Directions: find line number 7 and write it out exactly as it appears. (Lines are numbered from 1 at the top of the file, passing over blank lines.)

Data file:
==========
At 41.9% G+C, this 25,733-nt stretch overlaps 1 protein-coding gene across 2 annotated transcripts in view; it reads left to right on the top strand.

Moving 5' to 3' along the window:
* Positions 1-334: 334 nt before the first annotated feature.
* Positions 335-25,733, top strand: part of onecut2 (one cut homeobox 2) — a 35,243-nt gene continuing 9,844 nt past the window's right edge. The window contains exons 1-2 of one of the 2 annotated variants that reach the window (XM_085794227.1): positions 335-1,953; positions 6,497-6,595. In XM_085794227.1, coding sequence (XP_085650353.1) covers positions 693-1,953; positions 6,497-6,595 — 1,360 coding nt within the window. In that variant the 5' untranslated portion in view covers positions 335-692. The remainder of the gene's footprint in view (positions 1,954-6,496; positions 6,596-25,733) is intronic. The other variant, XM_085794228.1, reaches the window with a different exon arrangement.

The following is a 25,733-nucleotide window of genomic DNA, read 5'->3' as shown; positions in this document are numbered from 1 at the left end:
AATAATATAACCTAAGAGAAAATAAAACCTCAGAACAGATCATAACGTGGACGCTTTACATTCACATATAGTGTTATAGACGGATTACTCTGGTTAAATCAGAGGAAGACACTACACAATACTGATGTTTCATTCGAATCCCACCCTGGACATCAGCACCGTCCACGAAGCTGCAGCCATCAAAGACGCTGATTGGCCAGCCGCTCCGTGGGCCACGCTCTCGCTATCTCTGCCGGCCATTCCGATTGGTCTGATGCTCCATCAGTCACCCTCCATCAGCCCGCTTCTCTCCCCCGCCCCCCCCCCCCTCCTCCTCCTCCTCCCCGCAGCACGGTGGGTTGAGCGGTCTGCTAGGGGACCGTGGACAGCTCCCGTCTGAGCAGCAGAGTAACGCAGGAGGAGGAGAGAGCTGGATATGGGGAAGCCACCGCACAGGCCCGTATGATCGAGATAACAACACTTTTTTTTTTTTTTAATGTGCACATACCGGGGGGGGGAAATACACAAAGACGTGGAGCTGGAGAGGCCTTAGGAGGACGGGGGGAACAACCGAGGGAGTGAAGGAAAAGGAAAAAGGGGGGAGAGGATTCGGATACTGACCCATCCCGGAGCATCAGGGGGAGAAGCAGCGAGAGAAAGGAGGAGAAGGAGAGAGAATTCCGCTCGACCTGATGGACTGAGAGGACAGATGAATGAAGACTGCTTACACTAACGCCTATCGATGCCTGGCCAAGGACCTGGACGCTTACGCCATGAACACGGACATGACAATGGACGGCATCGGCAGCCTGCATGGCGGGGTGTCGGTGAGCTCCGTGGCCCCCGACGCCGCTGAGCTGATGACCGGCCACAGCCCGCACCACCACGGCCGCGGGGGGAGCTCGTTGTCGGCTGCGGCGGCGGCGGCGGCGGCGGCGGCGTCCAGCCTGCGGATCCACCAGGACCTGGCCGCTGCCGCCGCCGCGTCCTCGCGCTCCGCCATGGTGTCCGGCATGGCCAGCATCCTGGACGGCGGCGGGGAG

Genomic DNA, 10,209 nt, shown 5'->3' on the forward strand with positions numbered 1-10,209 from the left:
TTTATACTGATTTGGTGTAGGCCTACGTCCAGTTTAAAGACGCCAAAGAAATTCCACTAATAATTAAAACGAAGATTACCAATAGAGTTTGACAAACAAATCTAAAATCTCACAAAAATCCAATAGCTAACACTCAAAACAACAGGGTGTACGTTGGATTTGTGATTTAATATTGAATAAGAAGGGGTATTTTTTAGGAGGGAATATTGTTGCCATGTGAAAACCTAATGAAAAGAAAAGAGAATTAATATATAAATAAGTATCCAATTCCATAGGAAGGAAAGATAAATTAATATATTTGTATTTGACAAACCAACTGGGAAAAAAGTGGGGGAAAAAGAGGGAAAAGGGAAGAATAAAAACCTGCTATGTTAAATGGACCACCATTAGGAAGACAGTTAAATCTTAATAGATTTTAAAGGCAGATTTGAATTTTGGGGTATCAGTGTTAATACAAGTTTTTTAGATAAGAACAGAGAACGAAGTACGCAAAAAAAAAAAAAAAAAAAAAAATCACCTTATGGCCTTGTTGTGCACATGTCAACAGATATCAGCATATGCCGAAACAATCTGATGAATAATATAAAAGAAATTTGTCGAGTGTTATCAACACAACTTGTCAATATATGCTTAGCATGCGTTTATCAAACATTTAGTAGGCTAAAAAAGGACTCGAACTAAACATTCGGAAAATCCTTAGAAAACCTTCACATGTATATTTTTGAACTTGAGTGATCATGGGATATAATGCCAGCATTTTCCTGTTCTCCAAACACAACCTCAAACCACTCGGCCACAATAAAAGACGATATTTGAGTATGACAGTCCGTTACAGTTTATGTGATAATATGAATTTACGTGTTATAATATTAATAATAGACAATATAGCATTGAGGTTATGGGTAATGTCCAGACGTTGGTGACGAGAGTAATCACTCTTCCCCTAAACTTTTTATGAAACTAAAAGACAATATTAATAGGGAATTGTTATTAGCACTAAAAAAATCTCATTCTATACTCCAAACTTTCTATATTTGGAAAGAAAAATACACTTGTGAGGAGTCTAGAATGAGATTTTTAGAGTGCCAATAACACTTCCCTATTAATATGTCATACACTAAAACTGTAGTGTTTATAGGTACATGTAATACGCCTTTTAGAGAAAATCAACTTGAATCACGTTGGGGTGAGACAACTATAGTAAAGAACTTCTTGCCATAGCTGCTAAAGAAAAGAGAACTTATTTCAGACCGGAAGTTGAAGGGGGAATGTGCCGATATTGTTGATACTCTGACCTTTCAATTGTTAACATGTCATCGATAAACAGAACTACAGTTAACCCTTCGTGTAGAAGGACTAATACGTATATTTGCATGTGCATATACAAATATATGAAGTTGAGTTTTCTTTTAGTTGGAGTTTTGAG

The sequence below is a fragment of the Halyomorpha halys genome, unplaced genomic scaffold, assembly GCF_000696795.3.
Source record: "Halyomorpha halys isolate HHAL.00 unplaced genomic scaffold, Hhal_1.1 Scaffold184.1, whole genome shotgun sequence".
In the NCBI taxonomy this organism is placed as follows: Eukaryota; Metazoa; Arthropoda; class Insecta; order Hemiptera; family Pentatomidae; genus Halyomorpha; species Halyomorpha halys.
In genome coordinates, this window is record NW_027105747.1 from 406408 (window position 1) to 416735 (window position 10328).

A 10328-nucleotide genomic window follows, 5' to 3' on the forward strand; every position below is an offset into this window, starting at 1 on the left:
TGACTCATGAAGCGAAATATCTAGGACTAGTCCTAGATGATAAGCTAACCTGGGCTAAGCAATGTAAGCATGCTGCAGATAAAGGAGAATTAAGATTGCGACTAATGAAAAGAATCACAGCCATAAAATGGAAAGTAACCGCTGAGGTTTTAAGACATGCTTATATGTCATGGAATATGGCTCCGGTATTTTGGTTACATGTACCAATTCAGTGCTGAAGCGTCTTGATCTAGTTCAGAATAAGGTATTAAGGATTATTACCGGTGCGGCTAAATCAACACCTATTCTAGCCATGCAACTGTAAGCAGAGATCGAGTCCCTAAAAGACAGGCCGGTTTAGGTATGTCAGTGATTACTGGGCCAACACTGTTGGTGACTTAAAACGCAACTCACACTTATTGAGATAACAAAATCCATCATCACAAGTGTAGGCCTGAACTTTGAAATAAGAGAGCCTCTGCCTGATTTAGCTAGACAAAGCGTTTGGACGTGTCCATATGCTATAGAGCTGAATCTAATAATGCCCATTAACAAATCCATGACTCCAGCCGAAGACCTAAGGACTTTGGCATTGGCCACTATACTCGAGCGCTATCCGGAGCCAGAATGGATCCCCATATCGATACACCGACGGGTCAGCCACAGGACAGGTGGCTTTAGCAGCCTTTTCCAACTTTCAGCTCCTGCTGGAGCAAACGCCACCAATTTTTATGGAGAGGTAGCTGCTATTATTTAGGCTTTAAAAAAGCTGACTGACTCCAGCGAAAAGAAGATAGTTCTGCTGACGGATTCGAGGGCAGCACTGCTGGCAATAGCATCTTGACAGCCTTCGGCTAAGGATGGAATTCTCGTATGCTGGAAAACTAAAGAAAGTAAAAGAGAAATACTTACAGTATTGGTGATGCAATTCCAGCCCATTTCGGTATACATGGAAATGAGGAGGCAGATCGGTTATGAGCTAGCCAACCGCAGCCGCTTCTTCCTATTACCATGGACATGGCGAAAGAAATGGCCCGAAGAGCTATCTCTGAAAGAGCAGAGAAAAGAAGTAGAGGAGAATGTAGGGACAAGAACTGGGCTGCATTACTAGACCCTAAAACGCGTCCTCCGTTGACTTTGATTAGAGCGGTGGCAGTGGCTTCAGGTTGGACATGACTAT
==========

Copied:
Genomic DNA, 10,209 nt, shown 5'->3' on the forward strand with positions numbered 1-10,209 from the left: